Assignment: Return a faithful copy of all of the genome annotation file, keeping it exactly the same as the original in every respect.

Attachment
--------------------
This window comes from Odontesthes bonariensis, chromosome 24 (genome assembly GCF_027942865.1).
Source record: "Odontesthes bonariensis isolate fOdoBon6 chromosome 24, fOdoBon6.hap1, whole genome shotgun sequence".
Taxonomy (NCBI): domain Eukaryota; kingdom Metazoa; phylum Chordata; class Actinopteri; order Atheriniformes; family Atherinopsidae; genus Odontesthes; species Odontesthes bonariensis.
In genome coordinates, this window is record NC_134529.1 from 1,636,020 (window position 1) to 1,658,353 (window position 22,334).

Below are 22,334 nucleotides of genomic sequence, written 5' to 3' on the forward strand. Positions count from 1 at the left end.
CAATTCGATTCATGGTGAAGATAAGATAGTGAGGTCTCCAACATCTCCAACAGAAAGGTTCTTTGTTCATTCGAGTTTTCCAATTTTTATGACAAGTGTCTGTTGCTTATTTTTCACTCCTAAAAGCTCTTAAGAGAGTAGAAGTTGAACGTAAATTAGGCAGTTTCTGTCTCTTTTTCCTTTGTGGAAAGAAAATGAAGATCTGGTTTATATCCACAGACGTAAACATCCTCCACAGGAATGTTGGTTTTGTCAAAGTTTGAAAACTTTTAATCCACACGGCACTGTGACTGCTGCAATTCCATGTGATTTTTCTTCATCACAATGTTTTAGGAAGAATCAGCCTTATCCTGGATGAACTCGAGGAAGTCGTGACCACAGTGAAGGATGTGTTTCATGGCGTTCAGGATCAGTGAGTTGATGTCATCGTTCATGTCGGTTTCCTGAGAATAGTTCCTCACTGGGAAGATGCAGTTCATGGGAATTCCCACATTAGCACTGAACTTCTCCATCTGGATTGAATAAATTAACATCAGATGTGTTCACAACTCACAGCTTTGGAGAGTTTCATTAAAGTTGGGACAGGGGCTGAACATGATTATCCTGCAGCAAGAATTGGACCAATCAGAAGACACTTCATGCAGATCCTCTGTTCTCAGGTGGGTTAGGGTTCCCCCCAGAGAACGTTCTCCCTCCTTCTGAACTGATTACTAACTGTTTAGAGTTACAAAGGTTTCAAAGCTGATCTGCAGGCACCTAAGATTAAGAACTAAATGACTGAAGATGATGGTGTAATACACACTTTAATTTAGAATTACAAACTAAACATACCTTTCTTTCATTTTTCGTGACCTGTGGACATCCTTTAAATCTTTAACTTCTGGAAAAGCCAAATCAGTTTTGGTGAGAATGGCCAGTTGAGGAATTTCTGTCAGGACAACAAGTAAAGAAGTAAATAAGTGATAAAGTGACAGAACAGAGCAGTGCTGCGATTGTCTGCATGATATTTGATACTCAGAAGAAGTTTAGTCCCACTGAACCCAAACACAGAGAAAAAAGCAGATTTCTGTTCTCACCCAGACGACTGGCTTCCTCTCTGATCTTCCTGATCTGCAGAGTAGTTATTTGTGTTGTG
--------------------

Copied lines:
This window comes from Odontesthes bonariensis, chromosome 24 (genome assembly GCF_027942865.1).
Source record: "Odontesthes bonariensis isolate fOdoBon6 chromosome 24, fOdoBon6.hap1, whole genome shotgun sequence".
Taxonomy (NCBI): domain Eukaryota; kingdom Metazoa; phylum Chordata; class Actinopteri; order Atheriniformes; family Atherinopsidae; genus Odontesthes; species Odontesthes bonariensis.
In genome coordinates, this window is record NC_134529.1 from 1,636,020 (window position 1) to 1,658,353 (window position 22,334).

Below are 22,334 nucleotides of genomic sequence, written 5' to 3' on the forward strand. Positions count from 1 at the left end.
CAATTCGATTCATGGTGAAGATAAGATAGTGAGGTCTCCAACATCTCCAACAGAAAGGTTCTTTGTTCATTCGAGTTTTCCAATTTTTATGACAAGTGTCTGTTGCTTATTTTTCACTCCTAAAAGCTCTTAAGAGAGTAGAAGTTGAACGTAAATTAGGCAGTTTCTGTCTCTTTTTCCTTTGTGGAAAGAAAATGAAGATCTGGTTTATATCCACAGACGTAAACATCCTCCACAGGAATGTTGGTTTTGTCAAAGTTTGAAAACTTTTAATCCACACGGCACTGTGACTGCTGCAATTCCATGTGATTTTTCTTCATCACAATGTTTTAGGAAGAATCAGCCTTATCCTGGATGAACTCGAGGAAGTCGTGACCACAGTGAAGGATGTGTTTCATGGCGTTCAGGATCAGTGAGTTGATGTCATCGTTCATGTCGGTTTCCTGAGAATAGTTCCTCACTGGGAAGATGCAGTTCATGGGAATTCCCACATTAGCACTGAACTTCTCCATCTGGATTGAATAAATTAACATCAGATGTGTTCACAACTCACAGCTTTGGAGAGTTTCATTAAAGTTGGGACAGGGGCTGAACATGATTATCCTGCAGCAAGAATTGGACCAATCAGAAGACACTTCATGCAGATCCTCTGTTCTCAGGTGGGTTAGGGTTCCCCCCAGAGAACGTTCTCCCTCCTTCTGAACTGATTACTAACTGTTTAGAGTTACAAAGGTTTCAAAGCTGATCTGCAGGCACCTAAGATTAAGAACTAAATGACTGAAGATGATGGTGTAATACACACTTTAATTTAGAATTACAAACTAAACATACCTTTCTTTCATTTTTCGTGACCTGTGGACATCCTTTAAATCTTTAACTTCTGGAAAAGCCAAATCAGTTTTGGTGAGAATGGCCAGTTGAGGAATTTCTGTCAGGACAACAAGTAAAGAAGTAAATAAGTGATAAAGTGACAGAACAGAGCAGTGCTGCGATTGTCTGCATGATATTTGATACTCAGAAGAAGTTTAGTCCCACTGAACCCAAACACAGAGAAAAAAGCAGATTTCTGTTCTCACCCAGACGACTGGCTTCCTCTCTGATCTTCCTGATCTGCAGAGTAGTTATTTGTGTTGTG